Interface Monitoring Using Piezoceramic Transducers and Engineering Applications
报告人：Gangbing Song, Ph.D.
Director, Smart Materials and Structures Laboratory
Professor, Department of Mechanical Engineering
Professor, Department of Civil and Environmental Engineering
Professor, Department of Electrical and Computer Engineering
University of Houston
In this talk, the author will report his recent innovative research in interface monitoring using piezoceramic transducers and applications to civil engineering. The talk first reviews the importance of interface monitoring and briefly surveys the literature. With an introduction to the basics of piezoelectric effect and piezoceramic transducers, the compressive mode and shear mode smart aggregates are presented. The smart aggregates are suitable for application in concrete structures. To monitor structural interface, the active sensing approach using piezoceramic transducers is employed. With the active sensing, the time reversal based method and the wavelet packet analysis based method are developed to monitor the structural interface. The successful applications of interface monitoring include bolt loosening monitoring, steel-concrete interface monitoring of steel-concrete composite structures, concrete crack monitoring with the presence of water, monitoring of crack and leakage in concrete pipe, and monitoring of grout fulfilment in tendon duct.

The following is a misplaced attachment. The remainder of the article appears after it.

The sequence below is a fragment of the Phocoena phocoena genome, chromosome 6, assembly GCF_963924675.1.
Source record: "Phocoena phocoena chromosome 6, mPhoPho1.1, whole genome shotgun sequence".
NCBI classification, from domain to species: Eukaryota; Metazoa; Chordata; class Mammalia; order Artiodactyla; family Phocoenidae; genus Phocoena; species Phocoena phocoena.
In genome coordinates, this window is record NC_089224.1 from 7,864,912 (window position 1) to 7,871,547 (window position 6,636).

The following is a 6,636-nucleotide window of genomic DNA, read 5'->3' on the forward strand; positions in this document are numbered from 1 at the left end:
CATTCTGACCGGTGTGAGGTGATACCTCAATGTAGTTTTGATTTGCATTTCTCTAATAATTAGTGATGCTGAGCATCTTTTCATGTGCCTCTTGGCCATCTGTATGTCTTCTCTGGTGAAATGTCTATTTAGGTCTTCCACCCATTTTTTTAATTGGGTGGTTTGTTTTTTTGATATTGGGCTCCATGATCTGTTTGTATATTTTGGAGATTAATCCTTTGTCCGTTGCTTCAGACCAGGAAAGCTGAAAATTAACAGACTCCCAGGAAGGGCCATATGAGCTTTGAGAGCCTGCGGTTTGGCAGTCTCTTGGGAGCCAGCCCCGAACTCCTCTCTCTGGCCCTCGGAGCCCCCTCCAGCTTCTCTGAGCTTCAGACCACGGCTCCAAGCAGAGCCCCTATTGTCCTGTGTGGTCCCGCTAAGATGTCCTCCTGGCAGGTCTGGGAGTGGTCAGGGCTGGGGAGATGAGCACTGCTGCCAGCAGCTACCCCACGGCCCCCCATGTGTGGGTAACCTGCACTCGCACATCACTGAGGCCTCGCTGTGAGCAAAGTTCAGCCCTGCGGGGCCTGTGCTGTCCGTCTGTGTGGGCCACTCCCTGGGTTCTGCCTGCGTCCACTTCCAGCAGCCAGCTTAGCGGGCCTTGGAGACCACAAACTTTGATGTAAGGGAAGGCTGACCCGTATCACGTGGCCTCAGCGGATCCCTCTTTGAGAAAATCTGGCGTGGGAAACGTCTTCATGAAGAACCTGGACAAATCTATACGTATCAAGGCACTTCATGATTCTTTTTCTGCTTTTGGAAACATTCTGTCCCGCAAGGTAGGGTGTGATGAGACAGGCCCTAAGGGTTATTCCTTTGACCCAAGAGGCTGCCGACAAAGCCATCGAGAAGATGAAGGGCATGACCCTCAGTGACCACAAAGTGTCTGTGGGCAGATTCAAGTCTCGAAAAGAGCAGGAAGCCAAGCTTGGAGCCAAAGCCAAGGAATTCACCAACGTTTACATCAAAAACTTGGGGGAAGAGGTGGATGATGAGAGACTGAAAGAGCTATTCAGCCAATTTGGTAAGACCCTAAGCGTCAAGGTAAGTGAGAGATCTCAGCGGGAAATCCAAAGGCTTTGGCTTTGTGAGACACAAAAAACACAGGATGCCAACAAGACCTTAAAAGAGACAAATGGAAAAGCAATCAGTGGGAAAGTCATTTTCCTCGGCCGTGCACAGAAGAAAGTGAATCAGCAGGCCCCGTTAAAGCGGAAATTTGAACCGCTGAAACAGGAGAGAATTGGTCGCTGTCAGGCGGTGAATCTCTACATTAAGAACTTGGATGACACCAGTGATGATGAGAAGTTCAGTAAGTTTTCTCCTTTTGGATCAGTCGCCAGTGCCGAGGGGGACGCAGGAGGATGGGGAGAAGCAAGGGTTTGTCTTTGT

Dr. G. Song is the founding Director of the Smart Materials and Structures Laboratory and a Professor of Mechanical Engineering, Civil and Environmental Engineering, and Electrical & Computer Engineering at the University of Houston. Dr. Song is a recipient of the NSF CAREER award in 2001. Dr. Song received his Ph.D. and MS degrees from the Department of Mechanical Engineering at Columbia University in the City of New York in 1995 and 1991, respectively. Dr. Song received his B.S. degree in 1989 from Zhejiang University, P.R.China. He has expertise in smart materials and structures, structural vibration control, piezoceramics, ultrasonic transducers, structural health monitoring and damage detection. He has developed two new courses in smart materials and published more than 400 papers, including 196 peer reviewed journal articles. Dr. Song is also an inventor or co-inventor of 12 US patents and 11 pending patents. He has received research funding in smart materials and related research from NSF, DoE, NASA, Department of Education, Texas Higher Education Board, TSGC (Texas Space Grant Consortium), UTMB (University of Texas Medical Branch), OSGC (Ohio Space Grant Consortium), OAI (Ohio Aerospace Institute), ODoT (Ohio Department of Transportation), HP, OptiSolar, GE, and Cameron. In addition to his research effort, Dr. Song has passion in improving teaching using technology. He is a leader in internet enabled remote experiment/laboratory and a pioneer in systematically implementing remote experiments in engineering education. He received the prestigious Outstanding Technical Contribution Award from the Aerospace Division of ASCE, the Excellence in Research & Scholarship Award at Full Professor Level from UH, the Celebrating Excellence Award for Excellence in Education from ISA (International Society of Automation), the IEEE Educational Activities Board Meritorious Achievement Award in Informal Education, among others. Dr. Song is a member of ASCE, ASME, and IEEE. Dr. Song served as the General Chair of the Earth and Space Conference 2010, Aerospace Division, ASCE.